How Minerals and Light Affect Terpene Production

By August Dunning
Published: February 28, 2019 | Last updated: May 25, 2021 11:17:27
Key Takeaways

With newly discovered healing properties, terpenes are more important than previously thought. August Dunning explains how minerals and light can be used to boost terpene levels in cannabis plants.

Our olfactory sense is hardwired to our immune system. If a fragrance produced by a strain is particularity pleasing, there might be a reason. Fragrance can be a means for identifying strains for medical application, not just recreation. When we’re sick with a cold, we identify certain fragrances, like lemon, for example, to bring us relief. We evolved with this plant to ultimately be able to incorporate the plant cannabinoid compounds in our endocannabinoid receptor system.


Cannabinoids (CBD) interact with the body’s organs, nerves, and CB1, 2, and 3 receptor sites in the brain to mitigate conditions of pain and anxiety and establish a means for the terpenes to get into cells to perform medical functions far greater than sedation or elation, like slowing cancer cells. It’s not the CBD that attacks cancer — the CBD opens the cells in a tumor for terpenes to get inside cells to end replication in cancer cells without poisoning the body. With growth halted, the tumor may die.

This is why terpenes are more important than previously thought. It has been proven that terpenes can get inside different types of cancer to stop replication.


Cannabinoid ratios differ greatly in the various strains of weed and are associated with the production of terpenes. High-CBD strains produce high levels of myrcene as CBD synthase converts cannabigerol (CBG) into CBD and the associated terpenes. High-THC strains produce large levels of lemonene and pinene as the THC synthase converts tetrahydrocannabinolic acid (THC-A) into THC, tetrahydrocannabivarin (THC-V), and cannabichromine (CBC).

THC chart

THC Terpenes Rely on Minerals and UV-B

These terpenes are mineral dependent for their production in trichomes, so let’s discuss the metal ions necessary for terpene production along with the light frequencies involved for synthesis, as well as those involved with terpene emittance and storage in flowering cannabis. Yes, that’s right, something many growers are not aware of is that the final fragrance of weed can be made stronger in the last 72 hours before harvest and curing.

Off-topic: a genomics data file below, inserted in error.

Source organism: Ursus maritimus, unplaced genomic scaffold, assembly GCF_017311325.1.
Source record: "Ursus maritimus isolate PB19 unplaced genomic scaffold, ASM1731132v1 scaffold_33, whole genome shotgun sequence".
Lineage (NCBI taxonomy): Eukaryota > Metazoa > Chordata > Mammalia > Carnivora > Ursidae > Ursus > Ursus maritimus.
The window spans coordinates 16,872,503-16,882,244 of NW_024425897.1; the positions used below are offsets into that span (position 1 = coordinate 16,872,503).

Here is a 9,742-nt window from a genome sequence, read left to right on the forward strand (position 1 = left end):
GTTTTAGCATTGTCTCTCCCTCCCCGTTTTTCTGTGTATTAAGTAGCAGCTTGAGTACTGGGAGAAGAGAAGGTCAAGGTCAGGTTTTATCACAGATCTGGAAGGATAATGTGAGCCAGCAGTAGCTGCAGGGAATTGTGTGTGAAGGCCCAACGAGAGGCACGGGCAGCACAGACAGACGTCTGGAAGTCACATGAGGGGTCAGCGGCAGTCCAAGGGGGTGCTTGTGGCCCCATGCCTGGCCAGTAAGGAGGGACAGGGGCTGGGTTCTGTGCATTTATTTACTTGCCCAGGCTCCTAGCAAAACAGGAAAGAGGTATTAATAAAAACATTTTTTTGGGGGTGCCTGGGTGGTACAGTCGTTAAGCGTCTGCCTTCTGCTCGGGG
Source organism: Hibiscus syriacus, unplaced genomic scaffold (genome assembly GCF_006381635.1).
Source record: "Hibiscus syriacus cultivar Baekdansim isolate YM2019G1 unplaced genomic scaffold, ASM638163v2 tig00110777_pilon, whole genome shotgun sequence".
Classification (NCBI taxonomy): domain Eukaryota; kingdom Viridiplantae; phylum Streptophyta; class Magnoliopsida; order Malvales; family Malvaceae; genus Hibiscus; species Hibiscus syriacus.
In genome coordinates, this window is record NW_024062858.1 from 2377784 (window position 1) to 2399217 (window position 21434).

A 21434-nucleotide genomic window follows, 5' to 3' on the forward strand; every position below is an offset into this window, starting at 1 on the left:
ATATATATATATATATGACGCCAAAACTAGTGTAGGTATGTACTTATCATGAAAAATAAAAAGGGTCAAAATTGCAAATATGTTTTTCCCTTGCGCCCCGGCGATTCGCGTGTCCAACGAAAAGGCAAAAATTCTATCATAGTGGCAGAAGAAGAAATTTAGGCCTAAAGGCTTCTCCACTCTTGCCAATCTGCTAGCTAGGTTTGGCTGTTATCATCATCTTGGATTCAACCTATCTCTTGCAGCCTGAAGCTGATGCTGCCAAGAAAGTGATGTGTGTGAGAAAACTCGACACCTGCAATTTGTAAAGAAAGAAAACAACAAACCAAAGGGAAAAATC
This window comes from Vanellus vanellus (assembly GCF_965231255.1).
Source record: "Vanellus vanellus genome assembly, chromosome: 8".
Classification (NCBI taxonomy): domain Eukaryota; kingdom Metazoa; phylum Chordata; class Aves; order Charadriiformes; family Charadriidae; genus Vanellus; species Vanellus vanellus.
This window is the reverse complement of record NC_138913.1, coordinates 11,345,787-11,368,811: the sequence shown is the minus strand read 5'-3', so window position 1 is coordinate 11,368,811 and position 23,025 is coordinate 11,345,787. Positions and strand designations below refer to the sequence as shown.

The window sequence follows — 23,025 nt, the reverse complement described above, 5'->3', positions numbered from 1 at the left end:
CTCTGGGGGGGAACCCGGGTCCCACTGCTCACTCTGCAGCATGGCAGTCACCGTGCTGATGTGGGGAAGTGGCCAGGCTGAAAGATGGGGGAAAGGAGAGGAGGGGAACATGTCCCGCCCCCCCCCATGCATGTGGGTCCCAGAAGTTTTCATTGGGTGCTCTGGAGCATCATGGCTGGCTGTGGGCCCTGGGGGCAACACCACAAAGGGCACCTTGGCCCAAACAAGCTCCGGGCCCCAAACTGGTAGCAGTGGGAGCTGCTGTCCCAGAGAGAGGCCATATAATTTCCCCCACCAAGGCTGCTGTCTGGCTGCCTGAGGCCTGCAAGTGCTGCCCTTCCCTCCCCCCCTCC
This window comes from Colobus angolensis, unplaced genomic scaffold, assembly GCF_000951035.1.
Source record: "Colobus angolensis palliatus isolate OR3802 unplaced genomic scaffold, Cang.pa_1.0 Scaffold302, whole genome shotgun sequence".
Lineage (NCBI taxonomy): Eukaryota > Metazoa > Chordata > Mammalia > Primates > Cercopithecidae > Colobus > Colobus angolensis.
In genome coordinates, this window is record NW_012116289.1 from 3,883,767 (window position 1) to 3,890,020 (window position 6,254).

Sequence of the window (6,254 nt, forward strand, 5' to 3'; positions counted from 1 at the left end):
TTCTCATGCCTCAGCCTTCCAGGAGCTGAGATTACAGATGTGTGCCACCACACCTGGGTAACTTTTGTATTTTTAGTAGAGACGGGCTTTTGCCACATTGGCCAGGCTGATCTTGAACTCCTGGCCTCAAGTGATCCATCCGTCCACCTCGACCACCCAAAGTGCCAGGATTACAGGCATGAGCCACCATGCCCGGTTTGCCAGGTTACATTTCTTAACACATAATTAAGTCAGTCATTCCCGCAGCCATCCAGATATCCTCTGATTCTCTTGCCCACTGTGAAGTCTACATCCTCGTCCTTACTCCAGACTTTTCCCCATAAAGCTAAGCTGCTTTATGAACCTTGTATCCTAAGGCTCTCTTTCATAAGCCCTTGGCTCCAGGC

Ultraviolet-B is required during flowering phase to stimulate genetic plastids in the trichome disc cells to create enzymes required for terpenes and cannabinoid synthesis.

But there are other photosynthetic processes in the phytochromes that can be employed to mediate light/dark signaling that increase terpene content and production.


First off, several metal ions are necessary since most terpene cyclases require a divalent ion such as magnesium (Mg2+) or manganese (Mn2+) for the cyclization of substrates. They are also necessary for THC-A conversion to THC by THC synthase. Moreover, all terpene cyclases, including limonene synthase, require either Mg2+ or Mn2+.

To explain the roles of Mg2+ and Mn2+ in terpene cyclization, it has been proposed that these metal ions might neutralize the negative charge of the diphosphate moiety and assist in ionization of the allylic diphosphate substrate to create the geranyl diphosphate terpene precursor molecule.

What is clear, however, is that divalent metal ions Fe (iron) and Mn (manganese) have been shown clearly in dispensary bud tests to affect levels of THC and CBD because deficiencies of Mn2+ (for THC) and Fe2+ (for CBD) in fertilizers during growth directly affect synthesis of THC and CBD.

THC mimic's anandamide

Red Light and Terpene Potency

As shown earlier, CBD and THC levels are strongly related to mycrene and lemonene production. Everything is tied to adequate micronutrient minerals and specific light frequencies to form cannabinoids and terpenes. However, some frequencies that are eliminated at the end of growth can produce very strong terpene potency and subsequent highly fragrant dried buds.

Several light-sensitive photoreceptors outside the trichomes are involved in the processes of production and emission of terpenes, and different trichomes are dependent upon specific wavelengths of light to be activated or deactivated. Emission of terpenes is a process that is entirely dependent upon phytochromes and red and far-red light cues in most plant species. This is especially useful for growers using LED systems because it has been proven that if red LED light is eliminated during the last 72 hours of growth and only white and blue LEDs are used, the plant continues to synthesize terpenes, but a lack of red light to trigger the phytochrome results in a lack of terpene emission by the plant. This causes the terpenes to accumulate in the maturing trichomes.

The good news is that eliminating red light at the end of a flowering cycle has almost no effect on the final cannabinoid content of dried and cured buds. For stronger fragrance, medical potency, and higher commercial value of your buds, cut out red light 72 hours prior to harvest.


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Written by August Dunning

Profile Picture of August Dunning

August Dunning is the CEO of Eco Organics and is a physicist, chemist and an inventor. He is the former systems ops designer for the International Space Station and a former regional manager of liquid, solid and electric propulsion systems for Pratt and Whitney space propulsion, Edwards AFB, NAWC and JPL.

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